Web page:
What Is Tonometry?

Tonometry is a quick and simple test that checks the pressure inside your eyes. The results can help your doctor see if you’re at risk for glaucoma.

Glaucoma is a disease that boosts the pressure inside your eyes. It can cause blindness. Early screening can help protect your eyesight and slow down vision loss.

Why Do I Need This Test?

Your eyes are filled with different fluids that keep them healthy. New fluid is constantly being made and old fluid drained out. But if this drainage system gets plugged, the fluids build up. That causes the pressure inside your eyes to rise.

Sometimes the pressure is caused by an eye injury or trauma. Once your eye heals, everything may go back to normal. But some people have a drainage system that doesn’t work like it should.

Over time, high pressure inside your eye can damage your optic nerve, which sends images from your eyes to your brain. Left untreated, it can cause glaucoma.

Since the disease doesn’t always have symptoms, regular eye exams are a good idea. Your eye doctor will check your eye pressure by doing a tonometry test. She can also track any changes in pressure over time.

Anyone can get glaucoma, but your odds are higher if you:

  • Are over 40
  • Have a family member with glaucoma
  • Are African, Hispanic or Asian
  • Have had an eye injury
  • Are far-sighted or near-sighted
  • Have been told your corneas are thin in the middle
  • Have diabetes
  • Get migraines
  • Have high blood pressure
  • Have circulation (blood flow) problems

What Happens During a Tonometry Test?

Your doctor can check your eye pressure a couple of different ways:

  • Tonometer. After special numbing drops are put in your eye, your doctor gently holds this pencil-shaped device against the outside of your eyeball. The reading tells how well your cornea pushes back.
  • “Puff of air.” Your doctor could also use an instrument that blows a small puff of air at your eye while you look into a light. This also measure the pressure inside your eyeball.

Both these methods are painless and only last a few seconds. If your doctor does the “puff of air” test, you may feel a small amount of pressure against your eye.

Your doctor will share the results with you right away.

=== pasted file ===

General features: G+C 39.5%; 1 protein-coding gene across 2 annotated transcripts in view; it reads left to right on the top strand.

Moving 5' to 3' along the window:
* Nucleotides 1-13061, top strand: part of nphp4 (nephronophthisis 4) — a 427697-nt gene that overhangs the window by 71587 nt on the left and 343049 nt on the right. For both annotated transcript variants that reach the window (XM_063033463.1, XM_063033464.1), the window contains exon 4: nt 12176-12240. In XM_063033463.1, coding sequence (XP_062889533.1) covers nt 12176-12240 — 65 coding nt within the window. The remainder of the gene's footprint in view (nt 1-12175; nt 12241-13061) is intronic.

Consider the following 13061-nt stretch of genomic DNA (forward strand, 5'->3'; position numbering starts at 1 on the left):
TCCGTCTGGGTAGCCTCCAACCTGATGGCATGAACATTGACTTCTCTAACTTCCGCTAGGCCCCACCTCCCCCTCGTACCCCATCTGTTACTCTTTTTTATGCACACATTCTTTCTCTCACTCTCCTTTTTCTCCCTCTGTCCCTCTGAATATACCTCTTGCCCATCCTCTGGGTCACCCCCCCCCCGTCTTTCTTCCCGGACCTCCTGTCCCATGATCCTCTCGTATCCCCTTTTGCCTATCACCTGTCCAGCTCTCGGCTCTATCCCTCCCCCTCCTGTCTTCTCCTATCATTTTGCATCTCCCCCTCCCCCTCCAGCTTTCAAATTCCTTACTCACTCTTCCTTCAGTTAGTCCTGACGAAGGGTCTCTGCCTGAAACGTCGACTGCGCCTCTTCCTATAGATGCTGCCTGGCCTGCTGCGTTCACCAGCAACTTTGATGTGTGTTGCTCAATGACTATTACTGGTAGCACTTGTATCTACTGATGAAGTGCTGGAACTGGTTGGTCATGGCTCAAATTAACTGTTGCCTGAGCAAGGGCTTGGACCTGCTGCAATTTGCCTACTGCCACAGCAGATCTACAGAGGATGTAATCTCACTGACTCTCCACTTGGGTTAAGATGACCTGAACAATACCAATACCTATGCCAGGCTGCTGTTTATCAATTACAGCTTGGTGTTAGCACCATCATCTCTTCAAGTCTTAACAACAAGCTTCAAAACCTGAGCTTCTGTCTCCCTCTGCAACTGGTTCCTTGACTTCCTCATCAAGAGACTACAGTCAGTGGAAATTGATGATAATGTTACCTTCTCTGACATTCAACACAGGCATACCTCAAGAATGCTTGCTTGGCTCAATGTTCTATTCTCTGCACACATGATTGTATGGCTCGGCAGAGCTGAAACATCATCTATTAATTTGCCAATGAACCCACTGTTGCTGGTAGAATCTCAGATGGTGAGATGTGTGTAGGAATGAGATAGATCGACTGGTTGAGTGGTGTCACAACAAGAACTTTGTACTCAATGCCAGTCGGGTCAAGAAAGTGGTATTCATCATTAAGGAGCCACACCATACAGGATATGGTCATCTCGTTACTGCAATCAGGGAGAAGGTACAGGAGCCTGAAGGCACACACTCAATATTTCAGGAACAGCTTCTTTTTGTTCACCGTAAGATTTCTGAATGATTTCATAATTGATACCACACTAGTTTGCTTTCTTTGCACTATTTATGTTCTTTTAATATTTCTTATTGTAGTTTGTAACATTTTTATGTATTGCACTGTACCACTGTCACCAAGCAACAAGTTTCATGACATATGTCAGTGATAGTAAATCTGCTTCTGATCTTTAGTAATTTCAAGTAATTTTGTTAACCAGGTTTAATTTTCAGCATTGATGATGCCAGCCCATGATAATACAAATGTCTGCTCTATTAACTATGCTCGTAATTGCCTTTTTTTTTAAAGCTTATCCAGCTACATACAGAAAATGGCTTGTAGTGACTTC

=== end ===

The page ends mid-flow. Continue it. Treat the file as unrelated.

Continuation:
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What Do the Results Mean?

Eye pressure is different from person to person. Normally, it lies somewhere between 12-22 mmHg (“millimeters of Mercury”). Most people diagnosed with glaucoma have an eye pressure above 20 mmHg.

If your eye pressure is high but your optic nerve looks normal, you may have what’s called “ocular hypertension.” You might not have any symptoms, but this could lead to glaucoma over time.

Some people with ocular hypertension never end up with glaucoma. Others develop it even though their eye pressure falls within a normal range. Because of this, tonometry is only part of a complete eye exam. These results, along with other vision tests, help your doctor get a better idea of your eye health. She’ll also talk to you about your health history and any symptoms you’re having.

If the test shows you have high pressure in your eyes, your doctor may keep a close watch on it by having you come in for regular testing. Or, she could decide to lower the pressure by prescribing eye drops that you’ll take every day. They’ll help protect your optic nerve from future damage and, in the long run, could save your sight.

WebMD Medical Reference Reviewed by Alan Kozarsky, MD on January 28, 2017

Sources

SOURCES:

Glaucoma Research Foundation: “Five Common Glaucoma Tests,” “How Glaucoma Affects the Optic Nerve,” “Ocular Hypertension Treatment.”

See Jane See: “Living with High Intraocular Pressure (IOP).”

JAMA: “Clinical Methods: The History, Physical, and Laboratory Examinations.”

American Academy of Ophthalmology: “What Causes High Eye Pressure?” “Glaucoma Diagnosis,” “What is Glaucoma?” “Who Is at Risk for Glaucoma?”

National Eye Institute: “Facts About Glaucoma.”

Mount Sinai: “Tonometry,” “Hyphema.”

Air Force Center of Excellence for Medical Multimedia: “Intraocular Pressure Test.”

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